'After a very encouraging weekend, today was not a good result for us. Despite excellent starts, both Michael and Nico had difficulties from the start of the race with their tyres. With the development of the circuit and the track temperatures, we fell out of the working window, and struggled with degradation. However we remain positive as both here and over the winter tests, we have demonstrated that we have a fundamentally quick car and we have a lot to build on. So we need to look at what happened today, unravel the problem and work out where we need to improve.' Norbert Haug
'Michael was defending third place when his gearbox had a problem which caused his retirement. Nico did not have the necessary speed due to problems in the tyre usage, the reason for which we are currently investigating. The collision on the last lap cost Nico points but more concerning for us today is that we could not use the tyres as we did during testing and earlier this weekend. The team will work hard to understand the problem and to be in better shape next week in Malaysia.'Source - Mercedes-Benz
Race Preview Feature Three: Cracking the Conundrum
Two races into the 2012 season, and firm conclusions are very hard to come by when assessing the true competitiveness of the teams. The results from the first two races indicate that this could be one of the most open seasons for years, with seven different teams finishing in the top ten in Melbourne and nine in the mixed conditions of Sepang. Even in qualifying, the margins are incredibly close: the top ten qualifiers from Q2 at the first two races were separated by an average of eight-tenths of a second, compared to 1.5 seconds in the first two races of last year. In such a tightly matched field, small details make a huge difference.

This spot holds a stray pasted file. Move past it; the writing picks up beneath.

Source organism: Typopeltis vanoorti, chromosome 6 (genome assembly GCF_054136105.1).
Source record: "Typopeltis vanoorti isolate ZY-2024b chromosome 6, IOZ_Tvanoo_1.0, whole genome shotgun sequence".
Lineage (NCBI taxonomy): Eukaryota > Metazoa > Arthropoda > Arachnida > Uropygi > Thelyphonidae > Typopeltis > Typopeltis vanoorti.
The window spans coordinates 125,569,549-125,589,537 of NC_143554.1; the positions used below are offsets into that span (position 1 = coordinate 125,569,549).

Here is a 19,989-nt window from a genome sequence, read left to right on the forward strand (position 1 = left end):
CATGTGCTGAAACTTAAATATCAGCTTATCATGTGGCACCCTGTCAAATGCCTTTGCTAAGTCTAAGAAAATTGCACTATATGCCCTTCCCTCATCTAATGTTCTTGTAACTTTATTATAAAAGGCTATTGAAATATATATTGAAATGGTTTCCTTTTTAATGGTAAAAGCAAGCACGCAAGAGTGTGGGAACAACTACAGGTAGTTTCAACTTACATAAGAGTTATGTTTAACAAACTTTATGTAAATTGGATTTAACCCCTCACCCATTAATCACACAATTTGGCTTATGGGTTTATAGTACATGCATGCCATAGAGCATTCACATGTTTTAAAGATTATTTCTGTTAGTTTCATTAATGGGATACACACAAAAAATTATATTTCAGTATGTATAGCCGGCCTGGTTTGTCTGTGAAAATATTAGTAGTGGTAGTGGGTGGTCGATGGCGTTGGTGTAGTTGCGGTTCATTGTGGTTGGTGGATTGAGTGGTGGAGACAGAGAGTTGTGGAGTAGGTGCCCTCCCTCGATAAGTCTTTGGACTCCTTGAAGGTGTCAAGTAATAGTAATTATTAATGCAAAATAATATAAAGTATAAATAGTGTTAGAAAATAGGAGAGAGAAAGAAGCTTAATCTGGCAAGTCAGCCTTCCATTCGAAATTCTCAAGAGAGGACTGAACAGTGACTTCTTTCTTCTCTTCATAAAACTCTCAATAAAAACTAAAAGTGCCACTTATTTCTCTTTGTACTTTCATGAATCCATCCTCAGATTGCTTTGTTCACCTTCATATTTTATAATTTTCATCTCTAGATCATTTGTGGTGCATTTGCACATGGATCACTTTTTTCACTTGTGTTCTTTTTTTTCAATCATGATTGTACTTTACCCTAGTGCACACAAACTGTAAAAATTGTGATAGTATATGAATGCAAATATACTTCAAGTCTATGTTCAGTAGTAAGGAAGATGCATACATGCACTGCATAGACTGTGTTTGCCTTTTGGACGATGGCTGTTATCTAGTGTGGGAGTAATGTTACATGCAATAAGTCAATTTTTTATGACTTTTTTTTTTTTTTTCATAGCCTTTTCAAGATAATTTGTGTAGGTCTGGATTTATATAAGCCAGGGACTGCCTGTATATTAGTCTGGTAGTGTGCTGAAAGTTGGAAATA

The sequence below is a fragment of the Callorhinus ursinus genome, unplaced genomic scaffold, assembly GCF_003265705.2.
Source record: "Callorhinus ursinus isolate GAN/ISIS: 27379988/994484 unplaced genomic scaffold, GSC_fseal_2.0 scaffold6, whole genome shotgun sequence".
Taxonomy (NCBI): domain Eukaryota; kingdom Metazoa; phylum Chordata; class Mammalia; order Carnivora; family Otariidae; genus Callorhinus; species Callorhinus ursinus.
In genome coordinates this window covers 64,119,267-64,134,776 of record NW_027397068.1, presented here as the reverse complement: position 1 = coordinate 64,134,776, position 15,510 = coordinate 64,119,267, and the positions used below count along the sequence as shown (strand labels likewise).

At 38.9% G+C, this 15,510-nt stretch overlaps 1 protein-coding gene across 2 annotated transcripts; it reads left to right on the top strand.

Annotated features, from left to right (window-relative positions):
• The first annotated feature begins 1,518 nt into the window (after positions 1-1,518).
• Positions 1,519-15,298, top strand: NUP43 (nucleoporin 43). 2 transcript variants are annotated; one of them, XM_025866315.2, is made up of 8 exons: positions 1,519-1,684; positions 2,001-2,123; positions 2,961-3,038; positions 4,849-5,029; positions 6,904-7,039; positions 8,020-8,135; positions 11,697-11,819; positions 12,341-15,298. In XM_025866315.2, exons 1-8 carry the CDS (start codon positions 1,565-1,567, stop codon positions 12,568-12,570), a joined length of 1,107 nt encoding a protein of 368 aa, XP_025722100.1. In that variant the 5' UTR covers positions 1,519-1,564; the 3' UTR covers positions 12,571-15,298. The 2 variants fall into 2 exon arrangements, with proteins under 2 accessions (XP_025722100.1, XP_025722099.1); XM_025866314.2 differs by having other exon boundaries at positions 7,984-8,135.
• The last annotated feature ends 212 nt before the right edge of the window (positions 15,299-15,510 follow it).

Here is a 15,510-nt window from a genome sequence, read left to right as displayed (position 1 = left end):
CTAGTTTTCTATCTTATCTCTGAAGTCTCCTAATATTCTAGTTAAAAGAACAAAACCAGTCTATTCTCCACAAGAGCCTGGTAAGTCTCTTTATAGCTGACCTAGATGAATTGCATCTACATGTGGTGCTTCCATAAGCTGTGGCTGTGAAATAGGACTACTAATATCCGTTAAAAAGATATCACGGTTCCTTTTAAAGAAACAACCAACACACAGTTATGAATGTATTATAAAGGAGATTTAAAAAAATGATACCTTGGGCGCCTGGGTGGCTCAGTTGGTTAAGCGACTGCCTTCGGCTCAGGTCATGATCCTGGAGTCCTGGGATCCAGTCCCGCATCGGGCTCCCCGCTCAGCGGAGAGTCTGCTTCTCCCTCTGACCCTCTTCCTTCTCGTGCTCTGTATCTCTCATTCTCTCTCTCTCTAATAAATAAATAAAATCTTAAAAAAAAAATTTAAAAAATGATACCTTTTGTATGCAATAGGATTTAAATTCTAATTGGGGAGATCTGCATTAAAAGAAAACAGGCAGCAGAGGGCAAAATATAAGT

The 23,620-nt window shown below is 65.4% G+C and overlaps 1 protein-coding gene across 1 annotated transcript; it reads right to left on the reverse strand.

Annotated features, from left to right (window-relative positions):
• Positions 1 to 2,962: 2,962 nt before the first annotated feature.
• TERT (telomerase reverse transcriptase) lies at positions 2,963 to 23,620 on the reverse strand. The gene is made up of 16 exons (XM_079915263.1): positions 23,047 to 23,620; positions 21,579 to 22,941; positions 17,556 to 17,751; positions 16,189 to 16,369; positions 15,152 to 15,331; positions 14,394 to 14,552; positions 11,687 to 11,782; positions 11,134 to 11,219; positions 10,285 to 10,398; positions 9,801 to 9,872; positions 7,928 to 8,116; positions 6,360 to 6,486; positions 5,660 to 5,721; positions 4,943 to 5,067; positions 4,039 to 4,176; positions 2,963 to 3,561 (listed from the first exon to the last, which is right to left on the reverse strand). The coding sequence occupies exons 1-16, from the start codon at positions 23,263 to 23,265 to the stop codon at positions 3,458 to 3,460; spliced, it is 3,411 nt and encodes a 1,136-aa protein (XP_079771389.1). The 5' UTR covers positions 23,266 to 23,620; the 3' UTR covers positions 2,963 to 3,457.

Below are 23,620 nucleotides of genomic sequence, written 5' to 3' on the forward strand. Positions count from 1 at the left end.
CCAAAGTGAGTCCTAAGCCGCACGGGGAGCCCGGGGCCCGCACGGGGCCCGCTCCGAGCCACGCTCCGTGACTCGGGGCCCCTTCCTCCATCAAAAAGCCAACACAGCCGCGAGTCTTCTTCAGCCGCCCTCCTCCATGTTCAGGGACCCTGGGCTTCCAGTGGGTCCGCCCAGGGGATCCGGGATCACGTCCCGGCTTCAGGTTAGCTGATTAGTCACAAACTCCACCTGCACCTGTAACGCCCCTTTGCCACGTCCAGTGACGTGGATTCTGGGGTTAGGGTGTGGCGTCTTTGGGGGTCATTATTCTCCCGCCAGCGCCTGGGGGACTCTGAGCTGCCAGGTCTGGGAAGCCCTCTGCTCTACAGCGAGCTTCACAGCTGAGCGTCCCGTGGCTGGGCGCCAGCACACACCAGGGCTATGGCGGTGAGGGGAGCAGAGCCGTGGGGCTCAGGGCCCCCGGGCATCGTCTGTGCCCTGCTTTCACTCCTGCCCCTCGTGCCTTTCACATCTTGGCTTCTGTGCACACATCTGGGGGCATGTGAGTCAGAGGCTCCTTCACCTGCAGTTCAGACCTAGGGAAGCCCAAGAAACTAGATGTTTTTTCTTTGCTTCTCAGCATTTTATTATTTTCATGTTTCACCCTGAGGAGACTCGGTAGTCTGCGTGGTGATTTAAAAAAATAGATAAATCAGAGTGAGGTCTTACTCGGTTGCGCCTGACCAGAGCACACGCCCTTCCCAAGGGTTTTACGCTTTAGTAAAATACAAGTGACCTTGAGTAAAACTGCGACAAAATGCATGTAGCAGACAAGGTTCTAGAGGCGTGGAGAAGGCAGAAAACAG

For MERCEDES AMG PETRONAS, the time between the races in Malaysia and China has been spent trying to unravel a conundrum: why hasn't strong qualifying speed been translated into a similar level of competitiveness on Sundays?
In both races, our problems have been related to getting the tyres into the correct working window, explains Team Principal Ross Brawn. However, at each race it was at different ends of the scale: in Melbourne, we overheated the tyres it was under control on Friday, then we developed the set-up in a direction which did not prove helpful in the warmer conditions. In Malaysia, having done a lot of work in practice to make sure we didn't suffer from the same problem, the cooler conditions on Sunday dropped us out of the window again.
Temperature readings give a clearer picture of the shift: while on Friday and Saturday, track temperatures were in the mid-40s in Sepang (peaking at 45 C on Friday), they hovered around 30 C in the race. In the dry at the end of the race, we got the car working more effectively and our pace was more respectable. But I still don't feel we really got the tyres working well, gripping hard and operating at optimum temperature.